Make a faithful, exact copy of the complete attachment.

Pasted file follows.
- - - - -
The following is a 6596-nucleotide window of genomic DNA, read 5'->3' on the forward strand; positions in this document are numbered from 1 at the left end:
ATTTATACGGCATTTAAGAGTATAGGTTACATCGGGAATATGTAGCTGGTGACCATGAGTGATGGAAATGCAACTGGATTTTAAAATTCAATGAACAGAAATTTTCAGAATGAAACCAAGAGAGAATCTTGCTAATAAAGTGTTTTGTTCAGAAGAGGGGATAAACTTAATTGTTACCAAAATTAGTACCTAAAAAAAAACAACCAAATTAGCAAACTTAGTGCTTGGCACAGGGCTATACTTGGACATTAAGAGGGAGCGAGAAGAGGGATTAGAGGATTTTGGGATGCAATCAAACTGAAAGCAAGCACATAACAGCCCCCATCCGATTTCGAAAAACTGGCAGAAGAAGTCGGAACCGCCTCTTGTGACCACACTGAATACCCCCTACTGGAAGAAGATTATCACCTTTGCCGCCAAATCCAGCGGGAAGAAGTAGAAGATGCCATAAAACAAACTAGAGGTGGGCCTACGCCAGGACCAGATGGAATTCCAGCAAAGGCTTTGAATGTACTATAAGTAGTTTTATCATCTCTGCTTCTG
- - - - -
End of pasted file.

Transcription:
The following is a 6596-nucleotide window of genomic DNA, read 5'->3' on the forward strand; positions in this document are numbered from 1 at the left end:
ATTTATACGGCATTTAAGAGTATAGGTTACATCGGGAATATGTAGCTGGTGACCATGAGTGATGGAAATGCAACTGGATTTTAAAATTCAATGAACAGAAATTTTCAGAATGAAACCAAGAGAGAATCTTGCTAATAAAGTGTTTTGTTCAGAAGAGGGGATAAACTTAATTGTTACCAAAATTAGTACCTAAAAAAAAACAACCAAATTAGCAAACTTAGTGCTTGGCACAGGGCTATACTTGGACATTAAGAGGGAGCGAGAAGAGGGATTAGAGGATTTTGGGATGCAATCAAACTGAAAGCAAGCACATAACAGCCCCCATCCGATTTCGAAAAACTGGCAGAAGAAGTCGGAACCGCCTCTTGTGACCACACTGAATACCCCCTACTGGAAGAAGATTATCACCTTTGCCGCCAAATCCAGCGGGAAGAAGTAGAAGATGCCATAAAACAAACTAGAGGTGGGCCTACGCCAGGACCAGATGGAATTCCAGCAAAGGCTTTGAATGTACTATAAGTAGTTTTATCATCTCTGCTTCTG